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The Comparative Study of Electoral Systems, edited by Hans-Dieter Klingemann
We are pleased to announce a Oxford University Press book series that is based on the Comparative Study of Electoral Systems (CSES).
The first volume, The Comparative Study of Electoral Systems, edited by Hans-Dieter Klingemann, is available on the Oxford University Press website.
Citizens living in presidential or parliamentary systems face different political choices as do voters casting votes in elections governed by rules of proportional representation or plurality. Political commentators seem to know how such rules influence political behaviour. They firmly believe, for example, that candidates running in plurality systems are better known and held more accountable to their constituencies than candidates competing in elections governed by proportional representation. However, such assertions rest on shaky ground simply because solid empirical knowledge to evaluate the impact of political institutions on individual political behaviour is still lacking. The Comparative Study of Electoral Systems has collected data on political institutions and on individual political behaviour and scrutinized it carefully. In line with common wisdom results of most analyses presented in this volume confirm that political institutions matter for individual political behaviour but, contrary to what is widely believed, they do not matter much.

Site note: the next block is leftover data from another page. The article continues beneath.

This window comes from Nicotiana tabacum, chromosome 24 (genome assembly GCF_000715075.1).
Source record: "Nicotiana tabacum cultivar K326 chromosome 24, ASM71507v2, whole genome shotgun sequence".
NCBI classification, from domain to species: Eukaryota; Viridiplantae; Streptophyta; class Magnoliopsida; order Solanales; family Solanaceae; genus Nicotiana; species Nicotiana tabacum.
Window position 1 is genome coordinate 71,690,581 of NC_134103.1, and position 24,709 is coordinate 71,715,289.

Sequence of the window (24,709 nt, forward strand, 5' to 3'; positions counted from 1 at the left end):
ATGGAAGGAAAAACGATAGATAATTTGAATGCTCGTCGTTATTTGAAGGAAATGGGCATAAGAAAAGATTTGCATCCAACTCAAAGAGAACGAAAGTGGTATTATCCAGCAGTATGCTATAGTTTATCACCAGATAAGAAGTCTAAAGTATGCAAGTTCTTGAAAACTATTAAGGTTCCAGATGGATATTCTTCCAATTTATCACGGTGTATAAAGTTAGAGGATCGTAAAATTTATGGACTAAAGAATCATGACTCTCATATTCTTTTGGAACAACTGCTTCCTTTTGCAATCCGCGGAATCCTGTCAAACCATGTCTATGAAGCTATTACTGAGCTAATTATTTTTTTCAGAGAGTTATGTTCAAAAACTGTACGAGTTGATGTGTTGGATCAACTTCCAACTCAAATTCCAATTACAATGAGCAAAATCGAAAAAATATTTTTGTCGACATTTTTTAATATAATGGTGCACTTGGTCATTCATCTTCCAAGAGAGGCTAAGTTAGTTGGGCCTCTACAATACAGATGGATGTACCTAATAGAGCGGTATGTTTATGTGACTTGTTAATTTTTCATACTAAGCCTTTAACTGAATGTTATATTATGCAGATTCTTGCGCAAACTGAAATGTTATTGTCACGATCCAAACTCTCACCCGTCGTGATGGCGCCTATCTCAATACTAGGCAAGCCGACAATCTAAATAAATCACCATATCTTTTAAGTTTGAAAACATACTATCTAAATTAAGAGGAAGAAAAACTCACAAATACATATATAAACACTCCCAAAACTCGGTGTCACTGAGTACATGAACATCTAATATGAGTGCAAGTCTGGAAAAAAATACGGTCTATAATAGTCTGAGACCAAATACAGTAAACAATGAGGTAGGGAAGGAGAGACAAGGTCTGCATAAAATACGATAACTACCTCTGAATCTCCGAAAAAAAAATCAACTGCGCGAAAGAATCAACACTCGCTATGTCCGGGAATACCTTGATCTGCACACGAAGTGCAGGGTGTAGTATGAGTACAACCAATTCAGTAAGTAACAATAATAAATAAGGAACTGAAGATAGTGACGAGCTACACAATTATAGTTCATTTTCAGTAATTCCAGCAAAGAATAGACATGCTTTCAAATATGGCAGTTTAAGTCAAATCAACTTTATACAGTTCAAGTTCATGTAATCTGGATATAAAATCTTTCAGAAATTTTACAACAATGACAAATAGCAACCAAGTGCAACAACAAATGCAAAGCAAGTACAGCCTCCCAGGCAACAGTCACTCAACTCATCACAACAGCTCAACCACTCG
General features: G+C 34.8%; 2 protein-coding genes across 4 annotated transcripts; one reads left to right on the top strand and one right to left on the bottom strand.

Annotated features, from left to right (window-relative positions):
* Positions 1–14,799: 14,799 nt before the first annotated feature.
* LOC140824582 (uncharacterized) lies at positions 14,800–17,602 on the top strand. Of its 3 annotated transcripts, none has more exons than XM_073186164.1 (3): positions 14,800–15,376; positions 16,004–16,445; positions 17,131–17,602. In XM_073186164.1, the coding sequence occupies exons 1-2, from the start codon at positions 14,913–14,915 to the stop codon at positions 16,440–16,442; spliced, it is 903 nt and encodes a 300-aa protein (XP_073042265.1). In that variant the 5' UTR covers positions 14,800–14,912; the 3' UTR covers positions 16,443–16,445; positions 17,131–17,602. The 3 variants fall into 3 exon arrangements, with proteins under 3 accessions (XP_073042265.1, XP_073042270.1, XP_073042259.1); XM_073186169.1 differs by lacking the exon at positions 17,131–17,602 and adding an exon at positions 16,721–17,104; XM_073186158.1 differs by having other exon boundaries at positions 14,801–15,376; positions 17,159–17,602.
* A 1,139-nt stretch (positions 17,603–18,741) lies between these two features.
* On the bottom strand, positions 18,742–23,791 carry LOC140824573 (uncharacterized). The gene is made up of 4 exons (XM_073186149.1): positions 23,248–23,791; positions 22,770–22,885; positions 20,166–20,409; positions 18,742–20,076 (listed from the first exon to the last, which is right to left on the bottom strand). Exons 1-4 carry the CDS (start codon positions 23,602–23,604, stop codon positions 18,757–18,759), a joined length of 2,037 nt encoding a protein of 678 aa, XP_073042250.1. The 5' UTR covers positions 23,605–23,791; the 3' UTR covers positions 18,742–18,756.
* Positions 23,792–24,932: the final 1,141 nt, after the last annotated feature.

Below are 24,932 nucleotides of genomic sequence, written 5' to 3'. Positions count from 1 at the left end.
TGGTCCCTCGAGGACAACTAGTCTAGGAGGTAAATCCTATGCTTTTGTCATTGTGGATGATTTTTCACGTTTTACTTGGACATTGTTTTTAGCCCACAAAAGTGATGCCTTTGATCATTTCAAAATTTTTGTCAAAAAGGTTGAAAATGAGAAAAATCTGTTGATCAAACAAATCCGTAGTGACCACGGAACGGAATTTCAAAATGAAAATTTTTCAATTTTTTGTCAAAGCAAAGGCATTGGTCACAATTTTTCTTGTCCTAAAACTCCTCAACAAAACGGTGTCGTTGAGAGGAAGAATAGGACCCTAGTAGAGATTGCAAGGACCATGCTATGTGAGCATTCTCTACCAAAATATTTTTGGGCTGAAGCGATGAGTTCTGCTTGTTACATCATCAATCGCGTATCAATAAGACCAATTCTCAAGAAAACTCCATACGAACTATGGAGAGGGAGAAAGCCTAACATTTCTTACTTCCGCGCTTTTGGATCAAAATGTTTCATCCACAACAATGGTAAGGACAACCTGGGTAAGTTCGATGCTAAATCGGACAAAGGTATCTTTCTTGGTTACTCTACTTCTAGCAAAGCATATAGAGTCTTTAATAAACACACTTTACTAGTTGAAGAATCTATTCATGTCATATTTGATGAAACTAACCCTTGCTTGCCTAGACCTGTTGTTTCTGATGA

Preface; Hans-Dieter Klingemann and Ian McAllister
Foreword; Hans-Dieter Klingemann
About the Contributors
Part I. Introduction
- Chapter 1. The Impact of Political Institutions; Hans-Dieter Klingemann
- Chapter 2. 'Big Social Science' in Comparative Politics; Ashley Grosse and Andrew Appleton
- Chapter 3. Methodological Challenges; David A. Howell and Karen Long Jusko
- Chapter 4. Socio-economic Status and Non-voting; Neil Nevitte, Andre Blais, Elisabeth Gidengil, and Richard Nadeau
- Chapter 5. Electoral Systems, Efficacy, and Voter Turnout; Susan A. Banducci and Jeffrey A. Karp
- Chapter 6. Multiple Party Identifications; Hermann Schmitt
- Chapter 7. Candidate Recognition in Different Electoral Systems; Soren Holmberg
- Chapter 8. Who Represents Us Best? One Member or Many?; John Curtice and W. Phillips Shively
- Chapter 9. Economic Voting; Yoshitaka Nishizawa
- Chapter 10. The Ease of Ideological Voting; Martin Kroh
- Chapter 11. How Voters Cope With the Complexity of Their Political Environment; Hans-Dieter Klingemann and Bernhard Wessels
- Chapter 12. Expressive versus Instrumental Motivation of Turnout, Partisanship, and Political Learning; Gabor Toka
- Chapter 13. District Magnitude and the Comparative Study of Strategic Voting; Thomas Gschwend
- Chapter 14. Institutional Variation and Political Support: An Analysis of CSES Data from 29 Countries; Ola Listhaug, Bernt Aardal, and Ingunn Opheim Ellis
- Chapter 15. Effectiveness and Political Support in Old and New Democracies; Jacques Thomassen and Henk van der Kolk
Appendix 2: The micro-level questionnaire of Module 1
Appendix 3: The macro-level questionnaire of Module 1